From a Caribbean Island to Switzerland: The St. Gallen MBA With a Passion for Emerging Markets

St. Gallen MBA and financial investor Sergio Ledesma on why the Spanish economy needs reinvention and why he will be staying within the Swiss borders after graduation.

St.Gallen MBA Sergio Ledesma  left Spain to fulfil personal ambition. His adoptive nation is entering its sixth consecutive year of an economic crisis and unemployment is at a staggering 27%. Although originally from the Dominican Republic, Sergio moved to Spain after finishing an undergraduate degree in economics at Santo Domingo and has been living and working in Europe for ten years.

He has not looked back since.

“As much as I love my adoptive nation, I am not fixated on the idea of returning,” he said. “The way I see it, developing my multicultural background and remaining as flexible as possible in the current economy could pay incredibly high returns.”

Currently enrolled on a full-time MBA program at the Swiss-based university, Sergio says that studying at St. Gallen has been an “intense experience”. “It’s a well-rounded, fast-paced program; ideal for future managers,” he said.

“The program has been extremely rewarding both in terms of personal and academic learning. The core curriculum, the electives phase and the Career Development Program come together to prepare us for a competitive job market. As trite as it may sound, for me, the St. Gallen MBA has been a deep learning experience on several dimensions.”

Sergio previously worked as a Junior Portfolio Manager for hedge fund Afina Asset Management  in Spain, before working for Naos Advisers across both Spain, Brazil and Mexico as a general Portfolio Manager. His work has often focused exclusively on emerging markets such as those in Latin America, Argentina, Turkey and Romania and Bulgaria.

The St. Gallen MBA student would “very much” like to continue working in emerging markets sometime in the future. “Latin America is an exciting region with great potential and plays an important role in the global economy. I don’t rule out joining an organization interested in expanding its footprint in Latin America,” he said. And are there any exciting Latin American growth companies right now? “Depending on the country, you will find several compelling stories. I find Brasil Foods, Renner and Marisa very interesting in Brazil, Credicorp in Peru and FEMSA in Mexico,” he added.

With an extensive background in financial investment, Sergio hopes that his MBA will help him get into a global organisation when he graduates at the end of the academic year. “I’m hopeful my MBA will help me secure a financial role in a global organization within Europe,” he said. “Although I’m especially interested in the impact investing industry, I’m open to exciting industries such as consumer goods and technology.”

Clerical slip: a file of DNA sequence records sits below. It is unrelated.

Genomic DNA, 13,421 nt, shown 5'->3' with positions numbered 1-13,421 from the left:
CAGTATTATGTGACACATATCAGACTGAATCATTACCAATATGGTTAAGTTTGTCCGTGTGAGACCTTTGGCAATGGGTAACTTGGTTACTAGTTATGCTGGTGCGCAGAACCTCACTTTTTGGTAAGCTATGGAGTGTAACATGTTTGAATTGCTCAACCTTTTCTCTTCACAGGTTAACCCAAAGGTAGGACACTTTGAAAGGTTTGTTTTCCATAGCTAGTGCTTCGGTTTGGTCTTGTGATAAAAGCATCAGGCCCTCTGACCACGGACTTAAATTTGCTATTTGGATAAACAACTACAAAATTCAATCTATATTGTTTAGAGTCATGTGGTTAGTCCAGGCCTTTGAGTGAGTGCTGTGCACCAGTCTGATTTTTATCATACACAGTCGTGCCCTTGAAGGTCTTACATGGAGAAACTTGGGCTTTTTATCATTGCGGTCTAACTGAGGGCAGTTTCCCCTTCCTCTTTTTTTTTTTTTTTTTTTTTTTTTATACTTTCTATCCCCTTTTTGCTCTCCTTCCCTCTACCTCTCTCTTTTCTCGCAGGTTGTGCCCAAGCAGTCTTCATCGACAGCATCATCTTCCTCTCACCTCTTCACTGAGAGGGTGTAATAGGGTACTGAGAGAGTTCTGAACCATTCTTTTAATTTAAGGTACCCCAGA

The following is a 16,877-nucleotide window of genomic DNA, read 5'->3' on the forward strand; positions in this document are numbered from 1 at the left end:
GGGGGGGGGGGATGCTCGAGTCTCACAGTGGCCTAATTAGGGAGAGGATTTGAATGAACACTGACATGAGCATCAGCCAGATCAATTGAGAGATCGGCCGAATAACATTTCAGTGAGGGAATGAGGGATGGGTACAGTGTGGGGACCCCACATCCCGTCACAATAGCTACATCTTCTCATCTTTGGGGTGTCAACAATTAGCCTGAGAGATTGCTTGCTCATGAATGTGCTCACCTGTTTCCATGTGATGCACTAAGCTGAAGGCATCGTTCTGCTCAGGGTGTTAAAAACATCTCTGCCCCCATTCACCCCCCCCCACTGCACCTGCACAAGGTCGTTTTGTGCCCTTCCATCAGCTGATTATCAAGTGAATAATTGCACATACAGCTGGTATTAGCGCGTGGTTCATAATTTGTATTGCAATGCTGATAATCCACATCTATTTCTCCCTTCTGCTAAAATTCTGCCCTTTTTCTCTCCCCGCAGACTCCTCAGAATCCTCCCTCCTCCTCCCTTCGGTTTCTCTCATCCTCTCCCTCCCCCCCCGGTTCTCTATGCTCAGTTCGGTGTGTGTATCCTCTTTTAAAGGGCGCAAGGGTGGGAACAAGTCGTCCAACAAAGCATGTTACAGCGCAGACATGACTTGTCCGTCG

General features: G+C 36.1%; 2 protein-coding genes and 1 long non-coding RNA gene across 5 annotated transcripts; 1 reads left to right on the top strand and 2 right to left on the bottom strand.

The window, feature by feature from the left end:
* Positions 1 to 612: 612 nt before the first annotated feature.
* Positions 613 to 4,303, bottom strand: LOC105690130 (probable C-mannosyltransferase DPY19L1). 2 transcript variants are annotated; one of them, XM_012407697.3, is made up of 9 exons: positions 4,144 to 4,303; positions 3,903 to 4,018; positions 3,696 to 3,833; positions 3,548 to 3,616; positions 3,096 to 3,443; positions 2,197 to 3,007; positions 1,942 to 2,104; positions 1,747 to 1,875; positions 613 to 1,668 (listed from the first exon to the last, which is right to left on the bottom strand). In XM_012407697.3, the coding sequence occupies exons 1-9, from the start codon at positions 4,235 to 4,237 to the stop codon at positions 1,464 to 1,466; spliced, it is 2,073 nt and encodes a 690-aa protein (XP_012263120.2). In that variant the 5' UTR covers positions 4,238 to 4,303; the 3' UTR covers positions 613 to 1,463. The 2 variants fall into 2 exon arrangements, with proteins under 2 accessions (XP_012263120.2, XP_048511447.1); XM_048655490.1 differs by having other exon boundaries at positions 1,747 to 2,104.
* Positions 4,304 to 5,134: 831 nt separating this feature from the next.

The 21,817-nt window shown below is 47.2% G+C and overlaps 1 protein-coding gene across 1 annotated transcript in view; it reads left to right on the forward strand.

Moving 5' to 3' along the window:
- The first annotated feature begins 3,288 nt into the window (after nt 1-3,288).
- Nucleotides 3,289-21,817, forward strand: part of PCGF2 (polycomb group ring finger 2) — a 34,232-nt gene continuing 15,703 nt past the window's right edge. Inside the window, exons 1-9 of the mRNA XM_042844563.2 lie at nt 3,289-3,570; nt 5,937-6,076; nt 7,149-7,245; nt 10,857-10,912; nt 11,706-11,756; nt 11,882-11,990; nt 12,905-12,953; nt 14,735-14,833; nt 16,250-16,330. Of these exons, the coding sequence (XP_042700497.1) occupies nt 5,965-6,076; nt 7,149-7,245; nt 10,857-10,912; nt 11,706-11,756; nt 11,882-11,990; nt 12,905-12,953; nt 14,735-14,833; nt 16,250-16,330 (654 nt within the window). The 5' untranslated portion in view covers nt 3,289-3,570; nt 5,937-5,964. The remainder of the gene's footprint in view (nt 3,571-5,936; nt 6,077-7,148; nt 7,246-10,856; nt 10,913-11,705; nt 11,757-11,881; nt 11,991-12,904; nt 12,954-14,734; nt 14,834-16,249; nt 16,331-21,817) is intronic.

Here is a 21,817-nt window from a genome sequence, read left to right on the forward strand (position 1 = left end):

Sergio has also been active in St. Gallen’s Consulting Club and Banking Club and thinks they have helped him develop employment connections. He said: “Joining these clubs has been a great opportunity to expand my network outside the MBA Program, as well as to participate in career-oriented workshops to develop specific skills."

With a keen interest in developing economies, Sergio thinks that his adoptive country should encourage entrepreneurship, and while at St. Gallen has learned “how dynamic and lucrative entrepreneurship can be”. “Developing the infrastructure for entrepreneurs in Spain has been on the agenda of most governments, but it still lacks commitment,” he said.

“From promoting the entrepreneurial mind-set among young generations (strongly affected by job cuts in the country) to fostering private entrepreneurial initiatives­, like in the US or Switzerland could be steps to support job creation. What the Spanish economy needs, after all, is reinvention.”

Despite the on-going economic problems in Spain, Sergio believes they should stay in the Eurozone. “It’s tempting to believe that going back to the peseta and gaining full control of its monetary policy, Spain could radically improve its economic situation,” he added. “However, in my opinion, the structural changes that need to be made can be achieved within the Eurozone and do not necessarily entail getting involved in a currency war.”

As he is currently thriving at the St. Gallen campus in Switzerland, Sergio hopes to stay within the Swiss borders once graduating, rather than returning to Spain. He recommends prospective MBAs try the culture on offer in Switzerland. “The cultural offer is immense,” he said, “…as well as the water and winter sports options!”

“The job market is really dynamic and I really enjoy the quietness of the Swiss and the harmony between urban life and nature. And if you enjoy idyllically bucolic landscapes, chocolate, cheese and efficient public transport, this is just the place to be!"

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